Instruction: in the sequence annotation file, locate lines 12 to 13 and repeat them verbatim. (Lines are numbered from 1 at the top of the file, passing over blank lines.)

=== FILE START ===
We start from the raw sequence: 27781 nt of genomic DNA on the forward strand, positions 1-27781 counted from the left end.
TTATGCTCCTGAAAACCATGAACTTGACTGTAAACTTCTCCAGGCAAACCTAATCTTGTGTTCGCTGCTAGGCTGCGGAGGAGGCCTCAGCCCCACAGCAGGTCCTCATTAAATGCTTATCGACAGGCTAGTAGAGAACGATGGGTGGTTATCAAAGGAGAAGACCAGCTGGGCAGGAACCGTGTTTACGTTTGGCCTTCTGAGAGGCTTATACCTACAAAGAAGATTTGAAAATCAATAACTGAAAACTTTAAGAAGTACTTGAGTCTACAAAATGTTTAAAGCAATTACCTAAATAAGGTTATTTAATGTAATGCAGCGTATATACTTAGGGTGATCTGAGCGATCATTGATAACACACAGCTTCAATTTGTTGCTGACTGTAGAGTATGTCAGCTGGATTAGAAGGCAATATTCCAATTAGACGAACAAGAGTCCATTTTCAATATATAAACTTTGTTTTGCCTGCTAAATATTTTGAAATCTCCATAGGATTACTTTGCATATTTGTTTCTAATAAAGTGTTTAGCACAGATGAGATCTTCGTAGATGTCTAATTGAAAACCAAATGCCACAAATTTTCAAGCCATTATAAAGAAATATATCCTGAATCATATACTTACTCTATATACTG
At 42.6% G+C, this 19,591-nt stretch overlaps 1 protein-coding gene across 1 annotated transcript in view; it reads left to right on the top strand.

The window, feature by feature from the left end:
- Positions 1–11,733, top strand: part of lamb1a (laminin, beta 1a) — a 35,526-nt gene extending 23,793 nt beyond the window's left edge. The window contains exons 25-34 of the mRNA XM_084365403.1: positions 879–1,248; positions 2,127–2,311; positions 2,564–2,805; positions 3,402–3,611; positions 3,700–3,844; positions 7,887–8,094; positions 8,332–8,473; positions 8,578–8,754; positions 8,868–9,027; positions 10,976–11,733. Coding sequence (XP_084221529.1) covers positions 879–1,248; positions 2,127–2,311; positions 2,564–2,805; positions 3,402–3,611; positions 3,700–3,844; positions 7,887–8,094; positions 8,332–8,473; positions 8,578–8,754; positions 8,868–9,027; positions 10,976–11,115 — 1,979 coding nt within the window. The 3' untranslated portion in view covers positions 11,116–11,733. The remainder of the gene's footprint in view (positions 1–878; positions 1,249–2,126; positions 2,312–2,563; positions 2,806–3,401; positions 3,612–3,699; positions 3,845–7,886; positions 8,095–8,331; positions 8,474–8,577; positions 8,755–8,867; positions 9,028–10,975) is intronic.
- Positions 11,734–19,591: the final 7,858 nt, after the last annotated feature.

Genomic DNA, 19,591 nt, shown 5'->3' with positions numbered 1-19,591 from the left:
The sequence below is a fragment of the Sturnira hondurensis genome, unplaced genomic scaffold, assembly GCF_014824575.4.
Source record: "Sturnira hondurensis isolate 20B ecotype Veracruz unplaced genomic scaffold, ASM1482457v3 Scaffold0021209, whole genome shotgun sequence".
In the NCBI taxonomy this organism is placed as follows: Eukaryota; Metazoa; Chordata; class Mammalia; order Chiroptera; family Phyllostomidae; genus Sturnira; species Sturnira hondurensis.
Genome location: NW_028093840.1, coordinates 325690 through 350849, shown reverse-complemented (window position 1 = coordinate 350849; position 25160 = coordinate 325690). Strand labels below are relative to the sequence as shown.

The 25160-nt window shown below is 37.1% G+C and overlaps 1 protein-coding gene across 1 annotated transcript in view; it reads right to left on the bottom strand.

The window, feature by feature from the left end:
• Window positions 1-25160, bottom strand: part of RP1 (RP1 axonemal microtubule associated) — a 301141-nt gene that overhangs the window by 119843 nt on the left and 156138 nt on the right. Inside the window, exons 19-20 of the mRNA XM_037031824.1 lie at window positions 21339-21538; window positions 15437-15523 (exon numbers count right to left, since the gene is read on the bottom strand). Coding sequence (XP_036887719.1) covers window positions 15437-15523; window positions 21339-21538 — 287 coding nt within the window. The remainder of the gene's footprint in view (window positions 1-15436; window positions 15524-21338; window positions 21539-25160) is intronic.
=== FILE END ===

The 25160-nt window shown below is 37.1% G+C and overlaps 1 protein-coding gene across 1 annotated transcript in view; it reads right to left on the bottom strand.

The window, feature by feature from the left end: